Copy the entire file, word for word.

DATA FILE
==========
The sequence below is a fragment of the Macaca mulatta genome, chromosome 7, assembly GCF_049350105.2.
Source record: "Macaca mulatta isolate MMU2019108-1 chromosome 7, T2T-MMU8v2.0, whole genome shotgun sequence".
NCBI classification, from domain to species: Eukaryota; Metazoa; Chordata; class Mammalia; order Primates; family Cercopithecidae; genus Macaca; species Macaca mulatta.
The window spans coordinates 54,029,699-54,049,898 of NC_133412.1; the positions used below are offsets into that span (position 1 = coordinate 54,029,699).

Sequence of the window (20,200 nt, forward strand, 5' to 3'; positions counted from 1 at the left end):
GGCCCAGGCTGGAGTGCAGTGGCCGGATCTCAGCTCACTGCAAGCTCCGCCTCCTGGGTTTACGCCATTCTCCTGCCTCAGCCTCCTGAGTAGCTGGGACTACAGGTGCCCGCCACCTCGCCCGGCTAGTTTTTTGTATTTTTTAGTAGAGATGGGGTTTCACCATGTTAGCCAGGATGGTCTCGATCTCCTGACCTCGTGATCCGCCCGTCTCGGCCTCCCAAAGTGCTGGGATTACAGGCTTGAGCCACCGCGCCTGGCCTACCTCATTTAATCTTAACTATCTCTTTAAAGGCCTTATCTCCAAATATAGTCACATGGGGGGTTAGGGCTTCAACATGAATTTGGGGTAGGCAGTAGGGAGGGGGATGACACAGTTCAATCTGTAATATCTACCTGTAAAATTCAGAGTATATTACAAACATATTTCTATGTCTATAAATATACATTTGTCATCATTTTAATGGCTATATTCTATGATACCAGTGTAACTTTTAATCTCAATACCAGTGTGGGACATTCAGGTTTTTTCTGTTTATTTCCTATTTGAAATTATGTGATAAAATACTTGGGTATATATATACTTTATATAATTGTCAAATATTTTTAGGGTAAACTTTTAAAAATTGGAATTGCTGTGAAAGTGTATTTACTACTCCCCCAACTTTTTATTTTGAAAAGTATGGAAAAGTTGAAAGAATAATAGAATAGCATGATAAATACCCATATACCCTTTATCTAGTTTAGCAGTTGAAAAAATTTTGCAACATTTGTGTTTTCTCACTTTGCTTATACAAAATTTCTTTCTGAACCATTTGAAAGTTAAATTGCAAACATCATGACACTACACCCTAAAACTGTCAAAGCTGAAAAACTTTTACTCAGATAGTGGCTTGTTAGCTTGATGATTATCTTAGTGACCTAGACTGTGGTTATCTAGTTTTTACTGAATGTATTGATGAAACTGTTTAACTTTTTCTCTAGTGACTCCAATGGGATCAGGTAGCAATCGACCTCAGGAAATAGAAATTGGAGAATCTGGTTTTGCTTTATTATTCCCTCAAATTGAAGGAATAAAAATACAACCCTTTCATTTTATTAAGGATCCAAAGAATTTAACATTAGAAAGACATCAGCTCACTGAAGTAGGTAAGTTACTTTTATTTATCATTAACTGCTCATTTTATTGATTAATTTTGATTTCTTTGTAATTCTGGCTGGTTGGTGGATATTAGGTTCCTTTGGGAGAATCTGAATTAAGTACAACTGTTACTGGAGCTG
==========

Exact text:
The sequence below is a fragment of the Macaca mulatta genome, chromosome 7, assembly GCF_049350105.2.
Source record: "Macaca mulatta isolate MMU2019108-1 chromosome 7, T2T-MMU8v2.0, whole genome shotgun sequence".
NCBI classification, from domain to species: Eukaryota; Metazoa; Chordata; class Mammalia; order Primates; family Cercopithecidae; genus Macaca; species Macaca mulatta.
The window spans coordinates 54,029,699-54,049,898 of NC_133412.1; the positions used below are offsets into that span (position 1 = coordinate 54,029,699).

Sequence of the window (20,200 nt, forward strand, 5' to 3'; positions counted from 1 at the left end):
GGCCCAGGCTGGAGTGCAGTGGCCGGATCTCAGCTCACTGCAAGCTCCGCCTCCTGGGTTTACGCCATTCTCCTGCCTCAGCCTCCTGAGTAGCTGGGACTACAGGTGCCCGCCACCTCGCCCGGCTAGTTTTTTGTATTTTTTAGTAGAGATGGGGTTTCACCATGTTAGCCAGGATGGTCTCGATCTCCTGACCTCGTGATCCGCCCGTCTCGGCCTCCCAAAGTGCTGGGATTACAGGCTTGAGCCACCGCGCCTGGCCTACCTCATTTAATCTTAACTATCTCTTTAAAGGCCTTATCTCCAAATATAGTCACATGGGGGGTTAGGGCTTCAACATGAATTTGGGGTAGGCAGTAGGGAGGGGGATGACACAGTTCAATCTGTAATATCTACCTGTAAAATTCAGAGTATATTACAAACATATTTCTATGTCTATAAATATACATTTGTCATCATTTTAATGGCTATATTCTATGATACCAGTGTAACTTTTAATCTCAATACCAGTGTGGGACATTCAGGTTTTTTCTGTTTATTTCCTATTTGAAATTATGTGATAAAATACTTGGGTATATATATACTTTATATAATTGTCAAATATTTTTAGGGTAAACTTTTAAAAATTGGAATTGCTGTGAAAGTGTATTTACTACTCCCCCAACTTTTTATTTTGAAAAGTATGGAAAAGTTGAAAGAATAATAGAATAGCATGATAAATACCCATATACCCTTTATCTAGTTTAGCAGTTGAAAAAATTTTGCAACATTTGTGTTTTCTCACTTTGCTTATACAAAATTTCTTTCTGAACCATTTGAAAGTTAAATTGCAAACATCATGACACTACACCCTAAAACTGTCAAAGCTGAAAAACTTTTACTCAGATAGTGGCTTGTTAGCTTGATGATTATCTTAGTGACCTAGACTGTGGTTATCTAGTTTTTACTGAATGTATTGATGAAACTGTTTAACTTTTTCTCTAGTGACTCCAATGGGATCAGGTAGCAATCGACCTCAGGAAATAGAAATTGGAGAATCTGGTTTTGCTTTATTATTCCCTCAAATTGAAGGAATAAAAATACAACCCTTTCATTTTATTAAGGATCCAAAGAATTTAACATTAGAAAGACATCAGCTCACTGAAGTAGGTAAGTTACTTTTATTTATCATTAACTGCTCATTTTATTGATTAATTTTGATTTCTTTGTAATTCTGGCTGGTTGGTGGATATTAGGTTCCTTTGGGAGAATCTGAATTAAGTACAACTGTTACTGGAGCTG